Anesthetics, General (Systemic)
Before Receiving This Medicine
In deciding to use a medicine, the risks of taking the medicine must be
weighed against the good it will do. This is a decision you and your doctor
will make. For general anesthetics, the following should be considered:
Allergies - Tell your doctor if you have ever had any unusual or
allergic reaction to barbiturates or general anesthetics. Also tell your health
care professional if you are allergic to any other substances, such as foods,
preservatives, or dyes.
For barbiturate anesthetics (methohexital and
- Methohexital has not been studied in pregnant women.
However, it has not been shown to cause birth defects or other problems in
animal studies. Studies on effects in pregnancy with thiopental have not been
done in either humans or animals. However, use of barbiturate anesthetics
during pregnancy may affect the nervous system in the fetus.
- Etomidate has not
been studied in pregnant women. Although studies in animals have not shown
etomidate to cause birth defects, it has been shown to cause other unwanted
effects in the animal fetus when given in doses usually many times the human
For inhalation anesthetics (enflurane, halothane,
isoflurane, methoxyflurane, and nitrous oxide)
- Enflurane, halothane,
isoflurane, methoxyflurane, and nitrous oxide have not been studied in pregnant
women. However, studies in animals have shown that inhalation anesthetics
may cause birth defects or other harm to the fetus.
When used as an anesthetic for an abortion, enflurane, halothane, or isoflurane
may cause increased bleeding.
When used in small doses to relieve pain during labor and delivery, halothane
may slow delivery and increase bleeding in the mother after the baby is born.
These effects do not occur with small doses of enflurane, isoflurane, or methoxyflurane.
However, they may occur with large doses of these anesthetics.
- Ketamine has not been
studied in pregnant women. Studies in animals have not shown that ketamine
causes birth defects, but it has caused damage to certain tissues when given
in large amounts for a long period of time.
- Propofol has not been
studied in pregnant women. Although studies in animals have not shown propofol
to cause birth defects, it has been shown to cause deaths in nursing mothers
and their offspring when given in doses usually many times the human dose.
General anesthetics may cause unwanted effects, such as drowsiness, in
the newborn baby if large amounts are given to the mother during labor and
Breast-feeding - Barbiturate anesthetics (methohexital and thiopental),
halothane, and propofol pass into the breast milk. However, general anesthetics
have not been reported to cause problems in nursing babies.
Children - Anesthetics given by inhalation and ketamine have
been tested in children and have not been shown to cause different side effects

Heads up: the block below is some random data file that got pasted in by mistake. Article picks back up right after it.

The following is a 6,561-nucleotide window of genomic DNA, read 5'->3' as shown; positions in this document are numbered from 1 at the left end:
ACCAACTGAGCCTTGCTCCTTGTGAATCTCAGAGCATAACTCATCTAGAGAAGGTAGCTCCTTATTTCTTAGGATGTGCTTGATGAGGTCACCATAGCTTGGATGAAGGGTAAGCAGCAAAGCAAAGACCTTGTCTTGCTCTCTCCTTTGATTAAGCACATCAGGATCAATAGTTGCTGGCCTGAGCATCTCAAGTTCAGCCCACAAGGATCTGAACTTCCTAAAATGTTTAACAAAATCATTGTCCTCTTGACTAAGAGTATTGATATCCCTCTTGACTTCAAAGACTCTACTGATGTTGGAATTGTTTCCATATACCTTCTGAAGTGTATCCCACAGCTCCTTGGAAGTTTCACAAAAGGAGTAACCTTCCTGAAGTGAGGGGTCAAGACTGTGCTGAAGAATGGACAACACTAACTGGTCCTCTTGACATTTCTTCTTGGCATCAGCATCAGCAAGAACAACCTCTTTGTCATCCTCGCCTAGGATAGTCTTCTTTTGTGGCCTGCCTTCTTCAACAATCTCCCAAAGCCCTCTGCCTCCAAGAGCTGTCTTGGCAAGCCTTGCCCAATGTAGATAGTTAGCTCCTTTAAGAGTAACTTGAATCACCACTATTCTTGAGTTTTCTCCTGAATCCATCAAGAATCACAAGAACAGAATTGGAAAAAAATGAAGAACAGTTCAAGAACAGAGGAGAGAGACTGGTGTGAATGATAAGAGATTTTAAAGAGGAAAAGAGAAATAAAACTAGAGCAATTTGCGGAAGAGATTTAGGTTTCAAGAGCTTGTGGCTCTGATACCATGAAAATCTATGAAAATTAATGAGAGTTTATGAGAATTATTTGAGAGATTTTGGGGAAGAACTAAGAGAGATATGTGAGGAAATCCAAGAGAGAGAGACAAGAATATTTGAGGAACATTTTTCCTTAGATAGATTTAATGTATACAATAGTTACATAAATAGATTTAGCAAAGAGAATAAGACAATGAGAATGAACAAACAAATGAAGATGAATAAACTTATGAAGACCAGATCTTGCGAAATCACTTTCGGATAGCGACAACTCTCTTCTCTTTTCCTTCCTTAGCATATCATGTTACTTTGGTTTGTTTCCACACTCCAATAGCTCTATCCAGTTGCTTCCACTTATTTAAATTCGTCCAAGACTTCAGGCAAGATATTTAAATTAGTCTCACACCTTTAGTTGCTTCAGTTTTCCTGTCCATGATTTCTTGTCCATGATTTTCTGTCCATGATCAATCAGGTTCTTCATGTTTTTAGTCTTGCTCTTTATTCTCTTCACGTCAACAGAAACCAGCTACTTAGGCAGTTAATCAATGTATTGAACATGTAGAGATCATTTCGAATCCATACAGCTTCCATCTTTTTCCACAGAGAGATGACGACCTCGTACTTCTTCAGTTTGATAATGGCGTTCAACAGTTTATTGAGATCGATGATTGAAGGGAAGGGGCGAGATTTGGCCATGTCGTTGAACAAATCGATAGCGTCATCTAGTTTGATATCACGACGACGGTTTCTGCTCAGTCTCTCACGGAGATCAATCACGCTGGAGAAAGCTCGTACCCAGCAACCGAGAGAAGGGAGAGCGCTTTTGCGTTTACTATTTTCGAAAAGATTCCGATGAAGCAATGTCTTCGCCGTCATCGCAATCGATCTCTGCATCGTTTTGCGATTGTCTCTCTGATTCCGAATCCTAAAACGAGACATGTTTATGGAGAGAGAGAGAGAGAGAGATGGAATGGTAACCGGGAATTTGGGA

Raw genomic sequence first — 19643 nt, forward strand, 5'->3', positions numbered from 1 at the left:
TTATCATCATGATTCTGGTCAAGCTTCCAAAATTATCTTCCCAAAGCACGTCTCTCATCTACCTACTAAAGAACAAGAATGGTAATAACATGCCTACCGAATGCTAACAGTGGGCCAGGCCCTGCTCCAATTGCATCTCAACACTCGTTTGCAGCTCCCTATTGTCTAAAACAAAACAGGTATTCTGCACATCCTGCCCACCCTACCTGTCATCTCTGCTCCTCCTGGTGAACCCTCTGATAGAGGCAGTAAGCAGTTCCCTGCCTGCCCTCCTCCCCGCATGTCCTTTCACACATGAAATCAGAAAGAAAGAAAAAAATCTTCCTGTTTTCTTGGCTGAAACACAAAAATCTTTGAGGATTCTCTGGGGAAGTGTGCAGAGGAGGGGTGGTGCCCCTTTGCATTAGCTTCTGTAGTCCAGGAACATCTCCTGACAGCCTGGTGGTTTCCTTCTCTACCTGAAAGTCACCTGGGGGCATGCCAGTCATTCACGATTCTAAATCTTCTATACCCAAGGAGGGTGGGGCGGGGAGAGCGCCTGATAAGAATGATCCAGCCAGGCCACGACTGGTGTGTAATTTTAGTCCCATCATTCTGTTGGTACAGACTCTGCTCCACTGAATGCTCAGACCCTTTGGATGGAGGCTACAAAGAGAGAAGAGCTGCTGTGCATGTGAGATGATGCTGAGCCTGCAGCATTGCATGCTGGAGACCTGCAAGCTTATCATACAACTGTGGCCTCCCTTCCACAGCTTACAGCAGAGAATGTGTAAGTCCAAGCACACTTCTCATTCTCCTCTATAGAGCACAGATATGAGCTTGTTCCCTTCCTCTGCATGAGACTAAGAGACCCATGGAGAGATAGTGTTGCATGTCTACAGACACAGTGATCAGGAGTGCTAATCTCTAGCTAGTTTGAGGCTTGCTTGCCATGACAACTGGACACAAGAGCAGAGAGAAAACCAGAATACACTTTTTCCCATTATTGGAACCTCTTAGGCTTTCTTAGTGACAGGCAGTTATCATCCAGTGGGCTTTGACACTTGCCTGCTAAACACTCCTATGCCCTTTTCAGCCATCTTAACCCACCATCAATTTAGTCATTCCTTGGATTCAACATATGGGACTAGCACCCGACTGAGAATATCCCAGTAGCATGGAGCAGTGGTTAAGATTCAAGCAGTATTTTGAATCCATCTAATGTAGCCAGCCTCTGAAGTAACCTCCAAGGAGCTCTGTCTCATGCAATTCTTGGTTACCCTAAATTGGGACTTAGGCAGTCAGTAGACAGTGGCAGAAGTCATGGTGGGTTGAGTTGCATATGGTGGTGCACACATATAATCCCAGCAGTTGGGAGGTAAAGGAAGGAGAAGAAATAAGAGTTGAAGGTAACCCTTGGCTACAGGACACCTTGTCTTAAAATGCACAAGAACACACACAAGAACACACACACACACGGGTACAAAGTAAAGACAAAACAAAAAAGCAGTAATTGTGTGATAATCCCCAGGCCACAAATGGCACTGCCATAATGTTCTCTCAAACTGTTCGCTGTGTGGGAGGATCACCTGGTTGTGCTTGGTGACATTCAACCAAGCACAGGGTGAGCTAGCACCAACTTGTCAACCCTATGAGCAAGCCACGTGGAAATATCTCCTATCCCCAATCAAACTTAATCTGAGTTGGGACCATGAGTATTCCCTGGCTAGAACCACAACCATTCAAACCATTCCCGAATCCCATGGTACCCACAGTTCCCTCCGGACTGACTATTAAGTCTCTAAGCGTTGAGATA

or problems in children than they do in adults.
Although there is no specific information comparing use of etomidate in
children with use in other age groups, this medicine is not expected to cause
different side effects or problems in children than it does in adults.
Although there is no specific information comparing use of thiopental administered
intravenously in children with use in other age groups, using thiopental intravenously
in children is not expected to cause different side effects or problems in
children than it does in adults.
Propofol has been tested in children to produce loss of consciousness before
and during surgery. It has not been shown to cause different side effects
or problems in children than it does in adults. Propofol should not be used
in critically ill children to help the children withstand the stress of being
in the intensive care unit. Some critically ill children have developed problems
with their body chemistries after receiving propofol, and a few children have
died as a result of this. It is not known if propofol or the severe illnesses
of the children caused this problem.
Older adults - Elderly people are especially sensitive to the effects
of the barbiturate anesthetics (methohexital and thiopental), etomidate, propofol,
and anesthetics given by inhalation. This may increase the chance of side
Ketamine has not been shown to cause different side effects or problems
in older people than it does in younger adults.
Other medicines - Although certain medicines should not be used
together at all, in other cases two different medicines may be used together
even if an interaction might occur. In these cases, your doctor may want to
change the dose, or other precautions may be necessary. When you are receiving
general anesthetics, it is especially important that your health care professional
know if you are taking any other medicine
any of the following:
“Street” drugs, such as amphetamines (“uppers”),
barbiturates (“downers”), cocaine, marijuana, phencyclidine (PCP
or “angel dust”), and heroin or other narcotics - Serious,
possibly fatal, side effects may occur if your medical doctor or dentist gives
you an anesthetic without knowing that you have taken another medicine
Other medical problems - The presence of other medical
problems may affect the use of general anesthetics. Make sure you tell your
doctor if you have any other medical problems, especially:
Malignant hyperthermia, during or shortly after receiving an anesthetic
(history of, or family history of). Signs of malignant hyperthermia include
very high fever, fast and irregular heartbeat, muscle spasms or tightness,
and breathing problems - This side effect may occur again